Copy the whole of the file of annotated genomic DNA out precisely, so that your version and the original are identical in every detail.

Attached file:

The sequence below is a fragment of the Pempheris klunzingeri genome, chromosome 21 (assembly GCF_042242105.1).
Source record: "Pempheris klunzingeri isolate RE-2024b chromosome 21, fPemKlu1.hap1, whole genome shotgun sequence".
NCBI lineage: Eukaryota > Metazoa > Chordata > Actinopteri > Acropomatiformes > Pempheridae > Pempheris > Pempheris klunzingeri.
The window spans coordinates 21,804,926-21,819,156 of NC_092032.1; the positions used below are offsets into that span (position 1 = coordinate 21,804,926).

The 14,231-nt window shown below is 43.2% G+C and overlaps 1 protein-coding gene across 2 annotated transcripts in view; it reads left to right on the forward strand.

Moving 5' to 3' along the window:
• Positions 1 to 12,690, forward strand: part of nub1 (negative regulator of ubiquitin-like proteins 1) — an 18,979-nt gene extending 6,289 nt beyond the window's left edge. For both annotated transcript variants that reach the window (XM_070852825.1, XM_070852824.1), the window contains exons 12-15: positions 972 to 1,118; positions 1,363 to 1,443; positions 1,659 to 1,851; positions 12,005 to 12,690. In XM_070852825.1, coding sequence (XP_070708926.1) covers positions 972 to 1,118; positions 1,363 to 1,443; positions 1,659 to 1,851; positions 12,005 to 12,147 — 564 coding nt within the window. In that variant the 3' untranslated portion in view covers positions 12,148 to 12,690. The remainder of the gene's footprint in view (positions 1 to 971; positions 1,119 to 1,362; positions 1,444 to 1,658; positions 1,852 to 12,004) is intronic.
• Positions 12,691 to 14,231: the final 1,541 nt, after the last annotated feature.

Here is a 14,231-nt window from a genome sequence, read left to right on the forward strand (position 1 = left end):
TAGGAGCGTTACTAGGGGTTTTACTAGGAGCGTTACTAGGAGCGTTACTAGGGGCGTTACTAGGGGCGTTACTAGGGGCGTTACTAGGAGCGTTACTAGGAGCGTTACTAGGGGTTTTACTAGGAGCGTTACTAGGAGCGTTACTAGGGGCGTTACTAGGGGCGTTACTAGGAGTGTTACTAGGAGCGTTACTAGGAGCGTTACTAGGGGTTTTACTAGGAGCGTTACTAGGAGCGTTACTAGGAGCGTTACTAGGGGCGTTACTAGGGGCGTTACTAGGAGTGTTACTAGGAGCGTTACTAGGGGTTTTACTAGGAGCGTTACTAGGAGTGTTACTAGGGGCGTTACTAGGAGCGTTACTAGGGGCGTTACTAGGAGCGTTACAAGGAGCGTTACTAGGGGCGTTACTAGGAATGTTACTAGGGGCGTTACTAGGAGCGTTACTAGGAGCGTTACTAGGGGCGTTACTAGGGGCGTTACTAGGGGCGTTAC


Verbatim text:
The sequence below is a fragment of the Pempheris klunzingeri genome, chromosome 21 (assembly GCF_042242105.1).
Source record: "Pempheris klunzingeri isolate RE-2024b chromosome 21, fPemKlu1.hap1, whole genome shotgun sequence".
NCBI lineage: Eukaryota > Metazoa > Chordata > Actinopteri > Acropomatiformes > Pempheridae > Pempheris > Pempheris klunzingeri.
The window spans coordinates 21,804,926-21,819,156 of NC_092032.1; the positions used below are offsets into that span (position 1 = coordinate 21,804,926).

The 14,231-nt window shown below is 43.2% G+C and overlaps 1 protein-coding gene across 2 annotated transcripts in view; it reads left to right on the forward strand.

Moving 5' to 3' along the window:
• Positions 1 to 12,690, forward strand: part of nub1 (negative regulator of ubiquitin-like proteins 1) — an 18,979-nt gene extending 6,289 nt beyond the window's left edge. For both annotated transcript variants that reach the window (XM_070852825.1, XM_070852824.1), the window contains exons 12-15: positions 972 to 1,118; positions 1,363 to 1,443; positions 1,659 to 1,851; positions 12,005 to 12,690. In XM_070852825.1, coding sequence (XP_070708926.1) covers positions 972 to 1,118; positions 1,363 to 1,443; positions 1,659 to 1,851; positions 12,005 to 12,147 — 564 coding nt within the window. In that variant the 3' untranslated portion in view covers positions 12,148 to 12,690. The remainder of the gene's footprint in view (positions 1 to 971; positions 1,119 to 1,362; positions 1,444 to 1,658; positions 1,852 to 12,004) is intronic.
• Positions 12,691 to 14,231: the final 1,541 nt, after the last annotated feature.

Here is a 14,231-nt window from a genome sequence, read left to right on the forward strand (position 1 = left end):
TAGGAGCGTTACTAGGGGTTTTACTAGGAGCGTTACTAGGAGCGTTACTAGGGGCGTTACTAGGGGCGTTACTAGGGGCGTTACTAGGAGCGTTACTAGGAGCGTTACTAGGGGTTTTACTAGGAGCGTTACTAGGAGCGTTACTAGGGGCGTTACTAGGGGCGTTACTAGGAGTGTTACTAGGAGCGTTACTAGGAGCGTTACTAGGGGTTTTACTAGGAGCGTTACTAGGAGCGTTACTAGGAGCGTTACTAGGGGCGTTACTAGGGGCGTTACTAGGAGTGTTACTAGGAGCGTTACTAGGGGTTTTACTAGGAGCGTTACTAGGAGTGTTACTAGGGGCGTTACTAGGAGCGTTACTAGGGGCGTTACTAGGAGCGTTACAAGGAGCGTTACTAGGGGCGTTACTAGGAATGTTACTAGGGGCGTTACTAGGAGCGTTACTAGGAGCGTTACTAGGGGCGTTACTAGGGGCGTTACTAGGGGCGTTAC